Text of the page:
Days Gone Has the Potential to Be More Than Just Another Zombie Game

Days Gone Has the Potential to Be More Than Just Another Zombie Game

In the run-up to Days Gone's release, just how different is this post-apocalyptic title in the overflowing zombie genre? Is it just another 'The Last of Us' knock-off, or can players experience something they haven't before?

I’ve always been a sucker for zombie-esque games, even when the thought of real-life zombies scares the living hell out of me. But thankfully, at least unless 28 Days Later happens–let’s not even think about that–at least they are confined to my console, for now. My very first zombie gaming experience was all the way back in the early ’90s with the OG DOOM. Ok, so the “zombies” they had in that title weren’t exactly scary per se, but enough to give me a taste that I wanted more.

This, of course, followed up with much more undead styles of gaming with hours put into The House of the Dead at my local arcade, Zombie Nation, Resident Evil, and a whole host of other animated corpse-type titles. I’ve been constantly on the lookout for that one game that will scratch my zombie itch, so you can imagine my joy when I saw the first announcement for Days Gone.



I’ll be completely honest, once my initial excitement at seeing Days Gone calmed down, that dreaded slithering doubt started to snake into my thoughts: “I guarantee this won’t come over well in gameplay, where it will be painfully lackluster and the same old thing.” Like others, I pretty much pushed Days Gone off as what would probably be another failed attempt at tackling the zombie genre as a whole. As more news and trailers started to emerge in the years after, my feelings started to shift where I realized that I maybe jumped the gun way too soon on this upcoming title by Bend Studio.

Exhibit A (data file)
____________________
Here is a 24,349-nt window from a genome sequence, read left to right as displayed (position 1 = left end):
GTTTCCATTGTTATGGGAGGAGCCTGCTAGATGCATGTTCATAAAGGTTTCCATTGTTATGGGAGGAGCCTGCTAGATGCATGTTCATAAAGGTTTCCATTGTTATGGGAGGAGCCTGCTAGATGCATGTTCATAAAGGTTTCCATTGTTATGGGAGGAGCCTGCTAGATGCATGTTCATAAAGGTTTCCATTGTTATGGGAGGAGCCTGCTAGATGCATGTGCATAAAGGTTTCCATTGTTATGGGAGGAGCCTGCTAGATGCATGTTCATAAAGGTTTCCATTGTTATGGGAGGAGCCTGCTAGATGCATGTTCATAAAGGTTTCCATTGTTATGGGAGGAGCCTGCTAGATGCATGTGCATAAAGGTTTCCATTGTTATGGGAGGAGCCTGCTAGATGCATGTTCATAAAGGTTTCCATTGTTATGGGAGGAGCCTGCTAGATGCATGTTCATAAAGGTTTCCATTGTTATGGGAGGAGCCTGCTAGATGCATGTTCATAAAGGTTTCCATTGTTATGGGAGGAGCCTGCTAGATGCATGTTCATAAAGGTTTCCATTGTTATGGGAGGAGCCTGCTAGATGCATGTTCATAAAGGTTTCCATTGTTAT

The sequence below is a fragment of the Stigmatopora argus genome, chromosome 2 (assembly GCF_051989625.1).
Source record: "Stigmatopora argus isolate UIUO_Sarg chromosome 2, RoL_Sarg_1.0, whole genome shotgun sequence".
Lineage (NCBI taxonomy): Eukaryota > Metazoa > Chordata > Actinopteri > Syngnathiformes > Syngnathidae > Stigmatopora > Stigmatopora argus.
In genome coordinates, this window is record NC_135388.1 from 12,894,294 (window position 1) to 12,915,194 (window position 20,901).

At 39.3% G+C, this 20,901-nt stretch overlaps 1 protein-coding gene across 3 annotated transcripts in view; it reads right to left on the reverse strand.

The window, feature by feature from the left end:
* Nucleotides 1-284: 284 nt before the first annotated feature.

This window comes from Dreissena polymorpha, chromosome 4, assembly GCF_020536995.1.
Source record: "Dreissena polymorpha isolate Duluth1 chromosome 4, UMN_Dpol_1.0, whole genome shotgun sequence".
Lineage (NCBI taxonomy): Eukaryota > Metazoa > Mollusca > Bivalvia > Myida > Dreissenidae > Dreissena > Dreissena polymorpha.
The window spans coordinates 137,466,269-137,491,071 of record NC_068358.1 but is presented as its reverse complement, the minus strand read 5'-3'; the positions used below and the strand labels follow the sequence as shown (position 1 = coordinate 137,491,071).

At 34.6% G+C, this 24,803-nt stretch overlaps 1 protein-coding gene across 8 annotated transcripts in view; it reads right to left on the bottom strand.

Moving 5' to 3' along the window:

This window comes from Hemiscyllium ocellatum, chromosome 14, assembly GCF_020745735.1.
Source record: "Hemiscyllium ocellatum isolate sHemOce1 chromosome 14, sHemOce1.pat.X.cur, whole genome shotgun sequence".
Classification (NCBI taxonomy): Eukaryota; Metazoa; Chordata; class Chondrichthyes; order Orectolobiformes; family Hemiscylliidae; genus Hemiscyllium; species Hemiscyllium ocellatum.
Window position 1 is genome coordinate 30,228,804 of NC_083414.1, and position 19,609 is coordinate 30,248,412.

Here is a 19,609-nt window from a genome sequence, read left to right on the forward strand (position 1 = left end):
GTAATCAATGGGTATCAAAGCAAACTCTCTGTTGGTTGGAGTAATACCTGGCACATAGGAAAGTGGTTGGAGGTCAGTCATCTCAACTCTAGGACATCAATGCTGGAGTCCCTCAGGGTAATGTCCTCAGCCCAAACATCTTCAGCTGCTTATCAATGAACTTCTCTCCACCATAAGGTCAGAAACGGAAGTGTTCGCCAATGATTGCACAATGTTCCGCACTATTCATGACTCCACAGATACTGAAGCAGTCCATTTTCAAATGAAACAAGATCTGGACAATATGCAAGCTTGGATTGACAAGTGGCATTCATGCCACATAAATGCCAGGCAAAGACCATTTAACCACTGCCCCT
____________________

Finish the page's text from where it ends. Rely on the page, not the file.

Days Gone isn’t “just another zombie game,” in my opinion. Yes, it has “Freakers” running around doing what zombies do, and that’s causing fear and inducing an overwhelming protection for your own skin that you never knew you had. But what really drew me to this title is what I look for in so many games – the all-important emotional undercurrent that lets players connect to the characters they are playing as.

When developers ingrain sorrow, pain, loss and/or anger into a game, it anchors the player firmly into its core. We relate to it in some way either through personal experiences or something we have seen happen, and in doing that, players aren’t just controlling a character on the screen – we become the character, and there’s that instant relatable connection bringing them closer to us.



I feel this real human connection has often lost its place within the zombie genre, which is why Days Gone seems refreshing. We observe the game’s protagonist Deacon St. John trying to survive in a post-apocalyptic world where not only is he challenged with the relentless Freakers and marauders on his tail 24/7, but also from the loss of his soul mate and wife Sarah who he lost along the way. This, for me, is the emotional pull that entices me to want to pick up my controller and dive in.

From what we’ve seen of the game so far, I want to know what drives Deacon to endure his life in this horrific world without his wife by his side. What measures does he take to carry on and not give up? How does he channel that profound grief? This for me is probably the most important aspect of Days Gone and I really think that the storyline will scratch my Last of Us itch.

Now in saying that, I don’t believe Days Gone and The Last of Us are the same, as the two games have been compared very often. Yes, they both have that similar heart-breaking and moving narrative, and they’re both set within the post-apocalyptic genre. But TLOU has the Infected — humans who have been contaminated and subsequently mutated into horrific forms by the Cordyceps Brain Infection — that move and behave in a totally different manner, whereas in Days Gone, we see “Freakers,” aka zombies that have their own completely separate set of mannerisms that I’ll go into more further on.